Man on phone

Anxious, panicked, angry customers jammed the brokerage house phone lines for days. I’d been on hold for 45 minutes. So, my perspective on the market caught her off guard…

“You’re the only person I’ve talked to who’s glad the market’s falling.”

That’s what the Fidelity customer service representative told me yesterday. I’d called to ready my 401(k) account to buy shares of a global powerhouse company.

Now, I don’t have any special insight into the market that eludes the others she assisted. There’s no crystal ball here. It just seems you can get a lot of value for your money right now…

For example, take a look at the image below. It’s a five-year chart of global oil titan Exxon Mobil Corp. (NYSE: XOM).

Exxon Mobil was the largest company on earth (by market cap) until 2013. It’s still one of the world’s best businesses.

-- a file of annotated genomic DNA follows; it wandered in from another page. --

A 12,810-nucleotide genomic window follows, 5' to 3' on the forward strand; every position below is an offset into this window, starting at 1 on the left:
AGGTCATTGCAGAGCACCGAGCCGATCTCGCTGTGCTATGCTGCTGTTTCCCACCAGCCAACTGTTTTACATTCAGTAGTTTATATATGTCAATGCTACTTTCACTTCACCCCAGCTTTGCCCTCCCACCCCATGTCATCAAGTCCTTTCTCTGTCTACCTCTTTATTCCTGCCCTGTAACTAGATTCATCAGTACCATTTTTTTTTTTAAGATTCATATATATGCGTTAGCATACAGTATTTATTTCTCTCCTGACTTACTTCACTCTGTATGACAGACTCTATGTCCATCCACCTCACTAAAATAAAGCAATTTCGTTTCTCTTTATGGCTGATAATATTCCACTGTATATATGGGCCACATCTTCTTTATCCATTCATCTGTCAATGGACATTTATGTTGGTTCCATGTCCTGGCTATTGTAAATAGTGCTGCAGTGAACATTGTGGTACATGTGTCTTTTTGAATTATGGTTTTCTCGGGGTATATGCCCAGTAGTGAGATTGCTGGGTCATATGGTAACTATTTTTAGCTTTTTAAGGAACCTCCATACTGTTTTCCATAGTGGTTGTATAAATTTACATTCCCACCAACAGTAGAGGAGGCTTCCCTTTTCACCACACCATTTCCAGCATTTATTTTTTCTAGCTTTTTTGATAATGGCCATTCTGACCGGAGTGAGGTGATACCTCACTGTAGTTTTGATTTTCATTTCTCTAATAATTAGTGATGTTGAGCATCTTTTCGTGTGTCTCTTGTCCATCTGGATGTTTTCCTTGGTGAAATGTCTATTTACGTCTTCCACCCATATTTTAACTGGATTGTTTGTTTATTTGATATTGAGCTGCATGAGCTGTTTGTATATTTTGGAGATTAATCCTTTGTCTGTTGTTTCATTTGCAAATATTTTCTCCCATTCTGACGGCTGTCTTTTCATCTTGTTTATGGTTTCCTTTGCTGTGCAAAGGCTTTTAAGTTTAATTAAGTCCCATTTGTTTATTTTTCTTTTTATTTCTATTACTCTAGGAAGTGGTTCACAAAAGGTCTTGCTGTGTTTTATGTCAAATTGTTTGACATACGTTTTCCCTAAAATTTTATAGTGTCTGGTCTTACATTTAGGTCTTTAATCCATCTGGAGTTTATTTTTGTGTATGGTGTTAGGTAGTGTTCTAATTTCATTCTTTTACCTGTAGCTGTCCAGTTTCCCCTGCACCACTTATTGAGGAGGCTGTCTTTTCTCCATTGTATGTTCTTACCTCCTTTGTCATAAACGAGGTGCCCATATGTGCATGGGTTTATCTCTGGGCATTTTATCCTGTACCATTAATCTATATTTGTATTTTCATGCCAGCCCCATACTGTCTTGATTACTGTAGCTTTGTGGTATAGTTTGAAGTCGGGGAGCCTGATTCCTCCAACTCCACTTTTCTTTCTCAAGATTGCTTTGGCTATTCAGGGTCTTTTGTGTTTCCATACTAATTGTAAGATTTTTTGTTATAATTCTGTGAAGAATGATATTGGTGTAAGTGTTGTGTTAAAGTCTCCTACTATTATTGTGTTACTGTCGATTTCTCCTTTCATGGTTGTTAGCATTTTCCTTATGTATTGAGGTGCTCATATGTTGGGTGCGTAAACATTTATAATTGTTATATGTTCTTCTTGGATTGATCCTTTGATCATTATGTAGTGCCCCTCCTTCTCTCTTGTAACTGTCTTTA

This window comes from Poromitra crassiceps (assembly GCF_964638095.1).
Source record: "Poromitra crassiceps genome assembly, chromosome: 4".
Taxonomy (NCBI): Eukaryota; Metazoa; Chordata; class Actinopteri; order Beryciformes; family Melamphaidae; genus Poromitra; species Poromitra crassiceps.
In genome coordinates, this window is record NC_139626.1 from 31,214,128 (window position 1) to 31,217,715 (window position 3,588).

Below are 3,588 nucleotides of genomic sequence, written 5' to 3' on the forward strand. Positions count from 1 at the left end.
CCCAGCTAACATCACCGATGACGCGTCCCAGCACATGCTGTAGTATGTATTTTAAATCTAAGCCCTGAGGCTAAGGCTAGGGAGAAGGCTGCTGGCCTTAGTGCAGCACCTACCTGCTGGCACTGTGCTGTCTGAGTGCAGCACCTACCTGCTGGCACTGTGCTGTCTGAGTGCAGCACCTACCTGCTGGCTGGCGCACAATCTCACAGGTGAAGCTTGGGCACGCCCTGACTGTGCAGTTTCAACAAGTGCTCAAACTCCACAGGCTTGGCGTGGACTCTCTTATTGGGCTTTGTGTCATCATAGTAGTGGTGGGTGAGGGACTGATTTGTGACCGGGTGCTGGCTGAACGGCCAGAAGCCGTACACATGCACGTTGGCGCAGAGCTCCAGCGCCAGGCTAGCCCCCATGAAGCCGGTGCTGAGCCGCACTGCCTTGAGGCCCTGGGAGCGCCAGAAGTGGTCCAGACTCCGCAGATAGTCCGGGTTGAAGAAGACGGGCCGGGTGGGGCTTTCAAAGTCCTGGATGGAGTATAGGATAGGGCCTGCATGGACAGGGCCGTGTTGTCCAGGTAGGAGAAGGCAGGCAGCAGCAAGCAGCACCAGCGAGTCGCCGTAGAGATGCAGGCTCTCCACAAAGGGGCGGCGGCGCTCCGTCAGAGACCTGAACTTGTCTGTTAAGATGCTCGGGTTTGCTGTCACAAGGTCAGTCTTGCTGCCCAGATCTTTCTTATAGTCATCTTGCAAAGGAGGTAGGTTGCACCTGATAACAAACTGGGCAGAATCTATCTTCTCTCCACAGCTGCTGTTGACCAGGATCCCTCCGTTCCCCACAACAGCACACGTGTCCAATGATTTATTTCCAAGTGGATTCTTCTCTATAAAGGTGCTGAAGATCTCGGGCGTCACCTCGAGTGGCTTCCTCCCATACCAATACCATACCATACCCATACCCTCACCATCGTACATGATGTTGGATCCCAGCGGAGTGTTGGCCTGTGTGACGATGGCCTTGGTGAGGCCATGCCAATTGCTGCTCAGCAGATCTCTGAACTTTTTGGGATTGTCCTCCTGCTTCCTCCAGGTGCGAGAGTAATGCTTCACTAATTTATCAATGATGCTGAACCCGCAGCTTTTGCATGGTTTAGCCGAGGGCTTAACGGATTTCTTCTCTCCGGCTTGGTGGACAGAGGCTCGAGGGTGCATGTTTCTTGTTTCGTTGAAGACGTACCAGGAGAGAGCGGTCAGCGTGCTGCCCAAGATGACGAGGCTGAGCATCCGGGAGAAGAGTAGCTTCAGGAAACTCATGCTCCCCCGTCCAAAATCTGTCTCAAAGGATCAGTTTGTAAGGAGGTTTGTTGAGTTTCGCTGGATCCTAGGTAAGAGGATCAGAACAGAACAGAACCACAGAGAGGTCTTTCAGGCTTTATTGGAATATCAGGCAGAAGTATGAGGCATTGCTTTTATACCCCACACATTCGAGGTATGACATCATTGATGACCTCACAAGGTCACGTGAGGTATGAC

But the thing that stands out to me is XOM’s dividends…


  When most people look at a stock chart, they focus on the squiggly line at the top (the share price). My eye is drawn to the diamonds at the bottom.

Every diamond represents a dividend payout.

Pull up the actual interactive chart on Yahoo Finance. The dividend payout amount appears every time you hover over one of the diamonds.

You’ll notice two relentless trends:

  1. You could set your watch to XOM’s dividend payment frequency.
  2. The payouts keep rising. Exxon Mobil has increased its dividend for 32 years straight.

Now, go back to the squiggly share price line…  

Shares haven’t traded this low in four years.

Compare the dividend you received then to the dividend you receive today: 47 cents versus 73 cents per share. XOM shells out 55% more cash today than it did in 2011… but you still get to buy shares for 2011 prices.

That’s an extraordinary deal on one of the most powerful, cash-gushing companies in history.

Bottom line: When you learn to focus on dividends over share prices, your investment paradigm changes. You’ll understand the important distinction between price and value.

And you’ll be one of the ecstatic few when markets plunge…